But here's the problem; it freaking nasty and gross. Nothing good is coming from having your bicycle drivetrain looking like this. In fact, there are a great many bad things that come from having a bike that looks like this. First of all, the excess oil acts like glue, trapping dirt and grime and coating the parts of your bicycle with an abrasive glop that wears out parts. .
How Do I Oil My Chain?
It's a lot simpler than most people are willing to admit. Glossing over a whole other argument over what kind of chain oil to use (In a nutshell: as long as it's intended for bicycles, go for it. Never use WD-40), I recommend applying the chain oil liberally and then, here's the crucial step, WIPING THE EXCESS CHAIN OIL OFF.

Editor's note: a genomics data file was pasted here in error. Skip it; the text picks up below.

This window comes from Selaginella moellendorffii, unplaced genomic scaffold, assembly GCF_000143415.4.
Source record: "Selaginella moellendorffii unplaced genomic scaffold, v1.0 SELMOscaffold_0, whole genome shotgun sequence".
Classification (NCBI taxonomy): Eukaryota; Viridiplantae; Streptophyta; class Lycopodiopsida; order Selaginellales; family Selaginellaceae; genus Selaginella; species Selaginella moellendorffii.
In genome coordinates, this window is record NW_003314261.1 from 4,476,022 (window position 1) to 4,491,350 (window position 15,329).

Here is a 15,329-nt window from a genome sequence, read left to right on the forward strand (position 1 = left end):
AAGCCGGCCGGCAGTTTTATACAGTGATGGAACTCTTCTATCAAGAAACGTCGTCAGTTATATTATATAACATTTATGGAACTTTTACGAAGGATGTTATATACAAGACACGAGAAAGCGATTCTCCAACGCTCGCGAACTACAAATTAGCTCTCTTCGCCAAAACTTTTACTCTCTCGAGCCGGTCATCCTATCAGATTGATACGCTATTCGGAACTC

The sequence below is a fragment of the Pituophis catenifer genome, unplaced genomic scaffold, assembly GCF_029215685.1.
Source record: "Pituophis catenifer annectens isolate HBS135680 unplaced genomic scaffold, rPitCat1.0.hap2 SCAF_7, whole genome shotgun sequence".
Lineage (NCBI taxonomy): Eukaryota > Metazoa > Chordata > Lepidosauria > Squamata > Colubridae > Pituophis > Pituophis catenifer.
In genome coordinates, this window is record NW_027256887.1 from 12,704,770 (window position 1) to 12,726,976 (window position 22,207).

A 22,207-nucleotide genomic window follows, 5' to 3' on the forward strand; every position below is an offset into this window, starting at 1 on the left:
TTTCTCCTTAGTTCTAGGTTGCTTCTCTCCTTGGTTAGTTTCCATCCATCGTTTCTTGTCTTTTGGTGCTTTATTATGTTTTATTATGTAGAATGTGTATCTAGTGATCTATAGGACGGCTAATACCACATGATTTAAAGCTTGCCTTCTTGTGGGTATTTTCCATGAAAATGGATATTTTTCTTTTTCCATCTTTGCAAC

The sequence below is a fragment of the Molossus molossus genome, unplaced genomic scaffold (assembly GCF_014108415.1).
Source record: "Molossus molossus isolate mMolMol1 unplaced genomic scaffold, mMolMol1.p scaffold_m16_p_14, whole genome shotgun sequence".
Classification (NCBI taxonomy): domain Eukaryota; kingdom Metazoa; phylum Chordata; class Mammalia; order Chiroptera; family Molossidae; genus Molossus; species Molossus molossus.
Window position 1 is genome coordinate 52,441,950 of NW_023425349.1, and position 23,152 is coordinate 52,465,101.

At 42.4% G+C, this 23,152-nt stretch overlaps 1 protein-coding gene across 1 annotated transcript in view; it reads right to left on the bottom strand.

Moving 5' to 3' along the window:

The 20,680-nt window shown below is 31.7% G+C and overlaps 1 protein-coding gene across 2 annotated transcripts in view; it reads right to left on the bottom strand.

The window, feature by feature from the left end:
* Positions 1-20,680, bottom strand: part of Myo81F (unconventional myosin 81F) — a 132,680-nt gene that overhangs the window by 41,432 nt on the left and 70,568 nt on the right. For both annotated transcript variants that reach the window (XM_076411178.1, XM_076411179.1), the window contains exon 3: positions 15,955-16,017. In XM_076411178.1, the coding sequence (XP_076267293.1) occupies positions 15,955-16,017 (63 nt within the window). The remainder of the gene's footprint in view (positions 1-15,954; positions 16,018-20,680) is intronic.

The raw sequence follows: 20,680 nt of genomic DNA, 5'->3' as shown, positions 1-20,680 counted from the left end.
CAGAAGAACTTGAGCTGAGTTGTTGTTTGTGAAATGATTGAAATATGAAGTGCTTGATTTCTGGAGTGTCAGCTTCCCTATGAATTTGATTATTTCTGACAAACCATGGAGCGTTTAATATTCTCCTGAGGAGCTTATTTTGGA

If you can see wet oil on the chain, you are not done wiping. If the chain is still black and crusty then you are not done wiping. Most chains have some kind of writing stamped on the outside of the plates. Can you read it? No? Then keep wiping. Your chain should look shiny, silver, and mostly dry. The oil has already gotten to where it needs to be (the inside of the chain rollers and in between the plates) and no amount of wiping will make that oil go away. If you're wondering if you've wiped enough then the answer is no, you probably haven't. Give it another wipe.